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Genuine Beijing dumplings go up market in downtown Phnom Penh

By: Bronwyn Sloan Posted: January-01-2006 in
Bronwyn Sloan

Although there is no sign in English, the telltale bamboo steamer baskets in the pristine kitchen front of house immediately alert dim sum fans to the delicious possibility of steamed dumplings, and in fact Beijing Ta Thang Khouv serves little else.

This new dumpling establishment owned by true Beijing expatriates and staffed by Cambodians has been open just a few weeks, but it already has a dedicated clientele of Chinese according to staff, although they also admitted these devotees were not yet arriving in droves, but rather dribs and drabs.

The restaurant serves up a simple menu of 21 dishes with a strong vegetarian representation, and all choices on the menu are illustrated, taking some of the guesswork out of ordering. The décor is simple in true, if slightly up-market Chinese canteen style, with the metal tables and chairs finished with cushions and formica and clean whitewashed walls bereft of fancy decoration. The air-conditioning is set at a comfortable level.

Perhaps the biggest attraction of this establishment is the glass walled kitchen area which allows patrons to see the process of making their meal from their seats. The kitchen area is also visible from the street. There can be little doubt about the hygienic standards of a place where you can watch the chefs through every step of your meal, from rolling out the dumpling wrapper to filling the morsel with ingredients chosen from the large glass fronted refrigerator and placing it in the steamers-and don't laugh, because in Cambodia, a Chinese restaurant with a fridge remains somewhat of a novelty.

A sweet wheat soup for a dollar and a plentiful bowlful of wheat corn soup for $1.50 are interesting variations on the usual fare served up in Phnom Penh's bustling dumpling hub on the streets surrounding Psar Thmei, as are the steamed Chinese pastry filled with zucchini (served in dumpling form) which staff assured my dining partner were completely vegetarian.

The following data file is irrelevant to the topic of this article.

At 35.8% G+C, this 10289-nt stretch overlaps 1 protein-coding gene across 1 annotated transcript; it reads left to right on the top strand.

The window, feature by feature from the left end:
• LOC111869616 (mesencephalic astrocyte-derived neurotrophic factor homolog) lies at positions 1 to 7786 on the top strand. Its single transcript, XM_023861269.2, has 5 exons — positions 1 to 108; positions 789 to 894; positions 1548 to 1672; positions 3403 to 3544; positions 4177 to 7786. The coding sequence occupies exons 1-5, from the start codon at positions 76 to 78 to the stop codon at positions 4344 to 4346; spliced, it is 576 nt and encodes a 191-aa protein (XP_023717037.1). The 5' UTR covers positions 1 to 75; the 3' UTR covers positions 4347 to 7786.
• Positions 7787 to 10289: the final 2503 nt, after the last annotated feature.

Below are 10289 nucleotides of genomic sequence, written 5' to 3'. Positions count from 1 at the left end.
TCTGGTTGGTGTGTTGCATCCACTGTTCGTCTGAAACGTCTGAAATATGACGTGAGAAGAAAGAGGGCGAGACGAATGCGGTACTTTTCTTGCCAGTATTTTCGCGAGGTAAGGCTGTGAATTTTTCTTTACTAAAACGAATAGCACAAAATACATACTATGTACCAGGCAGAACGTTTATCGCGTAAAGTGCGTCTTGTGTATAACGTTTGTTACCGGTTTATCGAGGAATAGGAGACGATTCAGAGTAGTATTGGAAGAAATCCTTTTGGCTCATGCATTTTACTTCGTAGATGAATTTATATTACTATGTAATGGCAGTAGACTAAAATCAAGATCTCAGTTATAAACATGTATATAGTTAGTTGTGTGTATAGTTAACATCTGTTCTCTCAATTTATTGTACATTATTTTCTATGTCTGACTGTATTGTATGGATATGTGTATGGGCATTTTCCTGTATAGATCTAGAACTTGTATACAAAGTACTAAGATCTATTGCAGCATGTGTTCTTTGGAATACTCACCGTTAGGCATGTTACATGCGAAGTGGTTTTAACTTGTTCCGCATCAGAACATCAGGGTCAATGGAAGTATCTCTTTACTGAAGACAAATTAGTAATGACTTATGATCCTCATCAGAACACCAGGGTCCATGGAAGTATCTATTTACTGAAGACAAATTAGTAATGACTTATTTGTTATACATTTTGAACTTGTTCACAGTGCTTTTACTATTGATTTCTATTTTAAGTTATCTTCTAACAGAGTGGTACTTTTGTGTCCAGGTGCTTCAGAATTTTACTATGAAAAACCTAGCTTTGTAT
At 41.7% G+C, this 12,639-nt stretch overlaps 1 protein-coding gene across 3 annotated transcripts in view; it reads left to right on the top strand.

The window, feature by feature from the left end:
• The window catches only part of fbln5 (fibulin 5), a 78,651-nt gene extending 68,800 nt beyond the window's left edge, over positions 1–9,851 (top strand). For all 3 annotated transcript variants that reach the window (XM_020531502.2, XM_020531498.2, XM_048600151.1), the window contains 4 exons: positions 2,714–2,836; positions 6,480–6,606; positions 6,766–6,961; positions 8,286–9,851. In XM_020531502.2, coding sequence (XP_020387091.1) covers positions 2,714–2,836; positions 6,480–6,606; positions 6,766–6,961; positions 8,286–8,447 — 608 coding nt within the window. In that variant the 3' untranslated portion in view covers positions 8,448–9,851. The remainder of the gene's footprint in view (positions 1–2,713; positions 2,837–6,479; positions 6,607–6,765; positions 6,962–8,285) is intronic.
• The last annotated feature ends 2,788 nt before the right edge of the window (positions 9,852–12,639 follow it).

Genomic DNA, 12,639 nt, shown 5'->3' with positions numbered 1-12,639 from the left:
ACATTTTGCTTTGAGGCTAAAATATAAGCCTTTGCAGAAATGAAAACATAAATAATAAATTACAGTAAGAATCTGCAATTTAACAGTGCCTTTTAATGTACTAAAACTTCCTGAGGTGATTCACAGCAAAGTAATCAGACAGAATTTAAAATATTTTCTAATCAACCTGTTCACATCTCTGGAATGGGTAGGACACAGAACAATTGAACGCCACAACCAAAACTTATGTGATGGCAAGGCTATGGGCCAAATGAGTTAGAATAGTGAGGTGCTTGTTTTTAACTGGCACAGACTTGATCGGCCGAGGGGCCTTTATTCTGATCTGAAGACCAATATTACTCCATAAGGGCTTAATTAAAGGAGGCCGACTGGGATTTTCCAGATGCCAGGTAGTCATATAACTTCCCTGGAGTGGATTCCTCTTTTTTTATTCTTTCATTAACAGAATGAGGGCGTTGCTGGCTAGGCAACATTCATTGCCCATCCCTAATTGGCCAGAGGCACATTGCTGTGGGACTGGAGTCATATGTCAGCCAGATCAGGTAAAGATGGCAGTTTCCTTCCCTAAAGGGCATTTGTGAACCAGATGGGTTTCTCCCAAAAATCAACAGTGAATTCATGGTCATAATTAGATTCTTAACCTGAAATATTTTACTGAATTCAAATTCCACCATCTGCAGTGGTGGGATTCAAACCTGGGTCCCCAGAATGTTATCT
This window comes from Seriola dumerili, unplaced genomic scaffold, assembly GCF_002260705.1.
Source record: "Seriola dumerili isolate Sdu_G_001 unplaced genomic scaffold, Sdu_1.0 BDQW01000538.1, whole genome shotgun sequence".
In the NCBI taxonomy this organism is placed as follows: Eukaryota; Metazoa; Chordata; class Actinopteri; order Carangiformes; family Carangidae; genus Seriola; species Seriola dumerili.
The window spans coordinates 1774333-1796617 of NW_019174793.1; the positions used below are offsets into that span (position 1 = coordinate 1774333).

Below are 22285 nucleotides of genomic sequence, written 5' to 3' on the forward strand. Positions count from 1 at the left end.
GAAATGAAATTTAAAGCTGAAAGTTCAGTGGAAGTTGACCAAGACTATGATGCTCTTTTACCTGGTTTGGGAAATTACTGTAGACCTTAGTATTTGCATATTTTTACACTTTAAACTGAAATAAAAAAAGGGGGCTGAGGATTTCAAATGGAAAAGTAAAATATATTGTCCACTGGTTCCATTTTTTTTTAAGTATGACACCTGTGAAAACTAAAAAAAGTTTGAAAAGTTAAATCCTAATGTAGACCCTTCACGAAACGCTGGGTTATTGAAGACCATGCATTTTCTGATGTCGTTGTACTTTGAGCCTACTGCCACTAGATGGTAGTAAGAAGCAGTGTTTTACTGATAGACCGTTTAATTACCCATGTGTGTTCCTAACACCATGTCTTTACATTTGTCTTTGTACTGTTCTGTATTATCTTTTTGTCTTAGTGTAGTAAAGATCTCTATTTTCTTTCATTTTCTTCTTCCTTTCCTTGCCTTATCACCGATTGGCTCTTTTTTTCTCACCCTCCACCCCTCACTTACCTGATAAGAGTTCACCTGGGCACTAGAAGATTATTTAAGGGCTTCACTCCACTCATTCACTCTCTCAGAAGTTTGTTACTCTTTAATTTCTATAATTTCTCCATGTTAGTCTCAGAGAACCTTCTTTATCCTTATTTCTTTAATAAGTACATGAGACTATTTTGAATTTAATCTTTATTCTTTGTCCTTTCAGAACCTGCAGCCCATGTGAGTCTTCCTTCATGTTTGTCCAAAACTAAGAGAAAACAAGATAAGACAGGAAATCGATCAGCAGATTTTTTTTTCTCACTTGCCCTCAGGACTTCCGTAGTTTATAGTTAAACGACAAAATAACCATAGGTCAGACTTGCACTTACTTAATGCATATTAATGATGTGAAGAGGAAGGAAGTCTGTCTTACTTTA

However, with dumplings starting at $2 for a plate of the simple steamed pork version and going up to $4 for the shrimp-topped dumplings, Beijing Ta Thang Khouv is significantly pricier than other established dim sum eateries in the capital.

There are some interesting variations on the standard offerings, with beef dumplings and beef roll-ups sitting alongside a creation called multi-vegetarian dumplings in addition to the plain vegetarian. And old favorites like fried dumplings are also prominent on the menu.

We decided to sample tried and true staples of other restaurants in the same field to provide a better comparison. The scallion cake for a dollar arrived as two generous pieces and was rich with very fresh chopped scallions, as well as meat and fine chopped noodles thrown into the mix for good measure. But although the color was exciting, the blend failed to tempt my Cambodian friend, who said it differed from other locally available versions of the dish in smell and texture-something he disliked, but other diners more used to the Beijing style may embrace.

The steamed pork dumplings were plump and fresh with a slightly chewy exterior, and came accompanied by the restaurant's own chili, garlic and soy dip. In our opinion, though, the dumplings didn't have anything to set them apart in flavor from those available in other establishments except for the air-con setting and the experience of seeing the dumplings being crafted before our eyes.

The twelve wait staff, at a ratio of more than one per table, proved friendly and helpful, although they were clearly also only just getting to grips with the menu themselves and it was unclear if any of them spoke good English.

Tea is complimentary, soft drinks are available and alcohol is reasonably priced, although it seems to be a choice of Angkor beer or Anchor beer, with no menu expansion in sight, according to staff.

Beijing Ta Thang Khouv is conveniently located right next to the Ministry of Environment at 50B Sihanouk Boulevard, directly across the road from Hun Sen Park at the eastern end of that street. There is parking available and a security guard at the front of the restaurant to watch your car or motorbike. The menu is the same throughout the day, with breakfast/lunch from 7am to 2pm and the dinner session from 4pm until 9pm. For bookings call 099 627 812 or 099 627 813.

But those wanting to sample a little taste of dumplings Beijing style may want to hurry-chit chat amongst the very under worked staff between dishes on a slow Tuesday night in August was about just how long the restaurant could stay afloat if more people don't start making their way through its doors.

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